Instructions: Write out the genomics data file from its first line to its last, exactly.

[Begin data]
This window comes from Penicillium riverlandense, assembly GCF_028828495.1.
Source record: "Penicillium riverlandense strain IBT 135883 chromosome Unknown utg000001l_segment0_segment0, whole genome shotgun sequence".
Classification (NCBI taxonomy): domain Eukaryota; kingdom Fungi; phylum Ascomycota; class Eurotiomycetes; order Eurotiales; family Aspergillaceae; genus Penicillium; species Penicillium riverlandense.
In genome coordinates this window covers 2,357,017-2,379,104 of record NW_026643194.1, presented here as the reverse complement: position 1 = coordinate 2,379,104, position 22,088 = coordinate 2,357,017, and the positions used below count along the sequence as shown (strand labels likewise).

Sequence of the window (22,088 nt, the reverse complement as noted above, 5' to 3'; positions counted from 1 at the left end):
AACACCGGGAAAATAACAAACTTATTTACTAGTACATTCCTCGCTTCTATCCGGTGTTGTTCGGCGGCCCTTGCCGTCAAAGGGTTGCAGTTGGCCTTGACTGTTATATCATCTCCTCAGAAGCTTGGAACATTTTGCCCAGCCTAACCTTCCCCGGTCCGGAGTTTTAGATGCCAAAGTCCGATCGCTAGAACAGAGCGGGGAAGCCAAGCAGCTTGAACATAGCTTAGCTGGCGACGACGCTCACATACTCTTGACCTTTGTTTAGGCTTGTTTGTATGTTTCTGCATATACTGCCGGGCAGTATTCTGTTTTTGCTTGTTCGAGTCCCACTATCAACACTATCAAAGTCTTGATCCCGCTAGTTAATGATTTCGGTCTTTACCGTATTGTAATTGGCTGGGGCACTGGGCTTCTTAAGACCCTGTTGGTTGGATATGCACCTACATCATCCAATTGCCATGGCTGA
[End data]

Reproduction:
This window comes from Penicillium riverlandense, assembly GCF_028828495.1.
Source record: "Penicillium riverlandense strain IBT 135883 chromosome Unknown utg000001l_segment0_segment0, whole genome shotgun sequence".
Classification (NCBI taxonomy): domain Eukaryota; kingdom Fungi; phylum Ascomycota; class Eurotiomycetes; order Eurotiales; family Aspergillaceae; genus Penicillium; species Penicillium riverlandense.
In genome coordinates this window covers 2,357,017-2,379,104 of record NW_026643194.1, presented here as the reverse complement: position 1 = coordinate 2,379,104, position 22,088 = coordinate 2,357,017, and the positions used below count along the sequence as shown (strand labels likewise).

Sequence of the window (22,088 nt, the reverse complement as noted above, 5' to 3'; positions counted from 1 at the left end):
AACACCGGGAAAATAACAAACTTATTTACTAGTACATTCCTCGCTTCTATCCGGTGTTGTTCGGCGGCCCTTGCCGTCAAAGGGTTGCAGTTGGCCTTGACTGTTATATCATCTCCTCAGAAGCTTGGAACATTTTGCCCAGCCTAACCTTCCCCGGTCCGGAGTTTTAGATGCCAAAGTCCGATCGCTAGAACAGAGCGGGGAAGCCAAGCAGCTTGAACATAGCTTAGCTGGCGACGACGCTCACATACTCTTGACCTTTGTTTAGGCTTGTTTGTATGTTTCTGCATATACTGCCGGGCAGTATTCTGTTTTTGCTTGTTCGAGTCCCACTATCAACACTATCAAAGTCTTGATCCCGCTAGTTAATGATTTCGGTCTTTACCGTATTGTAATTGGCTGGGGCACTGGGCTTCTTAAGACCCTGTTGGTTGGATATGCACCTACATCATCCAATTGCCATGGCTGA